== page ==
ukraine? >> i don't think we avoid it as it just never comes up we all have the same goal in space. >> reporter: they have been training together for months, even with u.s./russian relations at their worst in 30 years. >> translator: life on the international space station, the live of people, of humans in space is the best example of how people should be living back on earth >> reporter: 250 miles above the earth, russian and american lives depend on each other. >> the crew of four will stay on the station for six months, while the crew that launched last october should come back within a week the protocol on the station seems to be, don't talk politics or ukraine. kate >> all right tom costello, thank you. still ahead tonight, why the popular comic strip "dillbert" is being removed from hundreds of newspapers. also, families going into debt to feed their kids school lunch.
5:44 pm
5:45 pm
5:46 pm
we're back with the controversy surrounding the creator of the popular comic street "dilbert." it's now being dropped from hundreds of newspapers across the country after that creator made racist remarks on a youtube show emilie ikeda has the story. >> reporter: splashed across newspapers for decades, "dilbert" the syndicated comic strip has long poked fun at workplace culture, even briefly hitting tv screens >> are we sticking with our ban on useless greetings? >> yes >> just checking >> reporter: but this weekend, hundreds of
5:47 pm
newspapers are wiping the cartoon from their pages after "dilbert"'s creator labeled black people a hate group during a rant on his show, "real coffee with scott adams. >> the best advice i would give to white people is to get the hell away from black people i'm going to back off from being helpful to black america, because it doesn't seem like it pays off. >> reporter: adams is reacting to a recent poll that found that 26% of black respondents disagreed with the statement, "it's okay to be white," a commonly used phrase in the white supremacist movement and since labelled a hate slogan by the antidefamation league the company that syndicates "dilbert" said it was disturbed by adams' personal views and now a growing list of major publications are no longer running the comic, denouncing the 65-year-old's comments as racist and discriminatory the cleveland plain dealer wrote it was not a difficult decision we are not a home for those who espouse racism >> how widespread do you think the fallout will be?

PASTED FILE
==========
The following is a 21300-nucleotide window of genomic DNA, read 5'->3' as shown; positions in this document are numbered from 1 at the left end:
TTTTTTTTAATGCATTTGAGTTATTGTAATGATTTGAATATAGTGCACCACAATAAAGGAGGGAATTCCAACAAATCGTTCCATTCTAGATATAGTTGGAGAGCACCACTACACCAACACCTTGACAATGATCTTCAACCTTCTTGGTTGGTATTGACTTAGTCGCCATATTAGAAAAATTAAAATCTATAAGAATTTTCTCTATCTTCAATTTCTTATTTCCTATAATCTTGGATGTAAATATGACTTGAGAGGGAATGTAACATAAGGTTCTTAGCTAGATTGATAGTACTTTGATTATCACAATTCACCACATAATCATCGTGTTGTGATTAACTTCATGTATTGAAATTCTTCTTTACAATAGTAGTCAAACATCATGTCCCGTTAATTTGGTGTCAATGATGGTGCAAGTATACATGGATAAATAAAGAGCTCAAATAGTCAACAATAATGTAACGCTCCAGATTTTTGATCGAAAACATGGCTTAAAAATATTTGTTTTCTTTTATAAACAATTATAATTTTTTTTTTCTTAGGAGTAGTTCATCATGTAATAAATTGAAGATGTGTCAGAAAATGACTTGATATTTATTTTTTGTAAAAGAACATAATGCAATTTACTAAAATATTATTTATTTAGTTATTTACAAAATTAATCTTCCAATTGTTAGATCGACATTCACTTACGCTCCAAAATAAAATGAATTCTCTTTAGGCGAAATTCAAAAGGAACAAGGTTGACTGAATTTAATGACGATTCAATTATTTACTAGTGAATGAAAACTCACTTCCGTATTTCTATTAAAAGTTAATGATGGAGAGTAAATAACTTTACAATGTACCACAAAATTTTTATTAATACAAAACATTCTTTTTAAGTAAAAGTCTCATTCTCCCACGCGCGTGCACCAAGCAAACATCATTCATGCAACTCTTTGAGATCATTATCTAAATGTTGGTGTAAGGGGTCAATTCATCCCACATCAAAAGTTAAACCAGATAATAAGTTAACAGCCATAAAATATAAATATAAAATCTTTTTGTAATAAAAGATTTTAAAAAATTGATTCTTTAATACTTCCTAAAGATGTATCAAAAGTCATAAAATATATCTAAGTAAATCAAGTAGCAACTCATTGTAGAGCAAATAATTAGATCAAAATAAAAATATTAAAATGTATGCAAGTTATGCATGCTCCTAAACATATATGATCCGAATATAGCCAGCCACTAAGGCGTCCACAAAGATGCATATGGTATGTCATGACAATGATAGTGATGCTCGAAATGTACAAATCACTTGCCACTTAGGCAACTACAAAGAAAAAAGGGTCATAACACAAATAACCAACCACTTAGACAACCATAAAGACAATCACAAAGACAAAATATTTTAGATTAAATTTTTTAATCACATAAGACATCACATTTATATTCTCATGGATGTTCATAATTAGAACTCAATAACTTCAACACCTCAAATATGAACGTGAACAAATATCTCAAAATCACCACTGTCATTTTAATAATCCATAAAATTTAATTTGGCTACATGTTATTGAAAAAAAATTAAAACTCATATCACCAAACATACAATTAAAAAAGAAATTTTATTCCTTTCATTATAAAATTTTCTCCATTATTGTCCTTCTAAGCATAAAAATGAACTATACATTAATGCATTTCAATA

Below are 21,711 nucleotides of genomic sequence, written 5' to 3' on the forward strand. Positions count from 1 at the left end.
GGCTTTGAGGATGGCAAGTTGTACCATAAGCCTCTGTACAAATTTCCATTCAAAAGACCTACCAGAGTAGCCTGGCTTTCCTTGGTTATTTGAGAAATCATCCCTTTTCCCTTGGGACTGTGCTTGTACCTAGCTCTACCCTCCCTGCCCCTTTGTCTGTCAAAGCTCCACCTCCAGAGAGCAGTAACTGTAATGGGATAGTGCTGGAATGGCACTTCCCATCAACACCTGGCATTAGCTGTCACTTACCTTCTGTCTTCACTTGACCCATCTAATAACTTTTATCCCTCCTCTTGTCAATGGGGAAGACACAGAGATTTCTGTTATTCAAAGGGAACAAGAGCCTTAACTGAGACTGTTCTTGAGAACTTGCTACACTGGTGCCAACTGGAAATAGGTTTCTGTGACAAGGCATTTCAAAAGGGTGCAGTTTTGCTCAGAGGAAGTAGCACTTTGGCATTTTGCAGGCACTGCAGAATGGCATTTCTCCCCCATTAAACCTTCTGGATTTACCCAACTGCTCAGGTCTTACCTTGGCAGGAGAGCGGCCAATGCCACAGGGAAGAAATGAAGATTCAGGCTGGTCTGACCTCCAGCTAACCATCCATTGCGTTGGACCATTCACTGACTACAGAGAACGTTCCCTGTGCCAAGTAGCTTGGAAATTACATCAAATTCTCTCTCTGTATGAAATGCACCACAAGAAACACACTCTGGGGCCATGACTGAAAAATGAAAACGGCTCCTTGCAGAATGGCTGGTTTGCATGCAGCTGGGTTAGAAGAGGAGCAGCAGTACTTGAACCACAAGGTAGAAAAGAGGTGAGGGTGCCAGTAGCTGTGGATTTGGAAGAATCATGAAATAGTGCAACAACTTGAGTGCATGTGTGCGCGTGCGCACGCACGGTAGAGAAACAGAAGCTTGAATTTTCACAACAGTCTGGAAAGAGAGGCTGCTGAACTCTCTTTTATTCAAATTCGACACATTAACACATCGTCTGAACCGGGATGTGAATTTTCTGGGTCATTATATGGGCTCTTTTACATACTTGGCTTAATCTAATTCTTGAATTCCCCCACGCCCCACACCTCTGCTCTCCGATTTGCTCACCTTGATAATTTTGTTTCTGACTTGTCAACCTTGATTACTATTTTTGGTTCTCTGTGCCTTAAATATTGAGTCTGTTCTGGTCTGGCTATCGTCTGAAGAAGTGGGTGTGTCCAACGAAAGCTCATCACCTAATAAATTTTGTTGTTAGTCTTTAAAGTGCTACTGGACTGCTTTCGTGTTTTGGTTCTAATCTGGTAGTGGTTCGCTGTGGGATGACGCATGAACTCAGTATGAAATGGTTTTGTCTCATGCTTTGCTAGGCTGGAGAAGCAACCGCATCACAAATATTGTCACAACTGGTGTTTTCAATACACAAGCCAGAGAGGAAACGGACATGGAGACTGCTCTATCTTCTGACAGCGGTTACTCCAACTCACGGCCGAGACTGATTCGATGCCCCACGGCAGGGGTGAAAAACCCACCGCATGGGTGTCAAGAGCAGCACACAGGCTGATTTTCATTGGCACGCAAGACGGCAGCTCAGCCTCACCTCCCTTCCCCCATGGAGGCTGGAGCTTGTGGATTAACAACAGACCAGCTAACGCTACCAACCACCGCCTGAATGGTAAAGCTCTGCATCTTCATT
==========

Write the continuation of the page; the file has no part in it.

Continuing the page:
5:48 pm
>> i'm waiting to see. newspapers have an opportunity right now to show who they want to talk to in this country, who they feel should be represented in this country. >> reporter: while reckoning with the rapid fallout in follow-up live streams this weekend, adams accused the media of taking his comments out of context >> the context is far too many black americans have a negative opinion of white americans. >> reporter: this isn't the first time a newspaper has pulled the plug on his work, but even the cartoonist admits, a comeback from this controversy is hard to draw up. >> my reputation for the rest of my life is destroyed. >> reporter: emilie ikeda, nbc news. we're back in a moment with families racking up hundreds in debt to pay for school lunches. plus, the magic moment when this young man lived out his dreams on the basketball court
5:49 pm
5:50 pm
5:51 pm
during the pandemic, kids across
5:52 pm
the country received breakfast and lunch at school free of charge, but since that program expired, schools and families have been struggling with the cost on the lunch line our reporter has the story. >> reporter: for parents like marcy kelly in pennsylvania, feeding her kids lunch is more challenging than ever. >> have your kids ever asked you about, like, mom, like, are you struggling to pay for lunch? >> i just tell them, i don't have any money to give you. i get paid next friday >> reporter: at one point, the single mother says she had over $200 in school meal debt. >> i never wanted to live like this i wanted to be able to provide my children with everything that they ever wanted >> reporter: less than 200 miles away in ohio, mom of four mifrd miranda nolton knows the struggle too. today she owes the school nearly $800 >> what's the hardest thing about being in debt for school lunch? >> feeling like i'm not being the parent that i should be to my kids that's probably the heaviest weight. because i feel like i'm not providing for them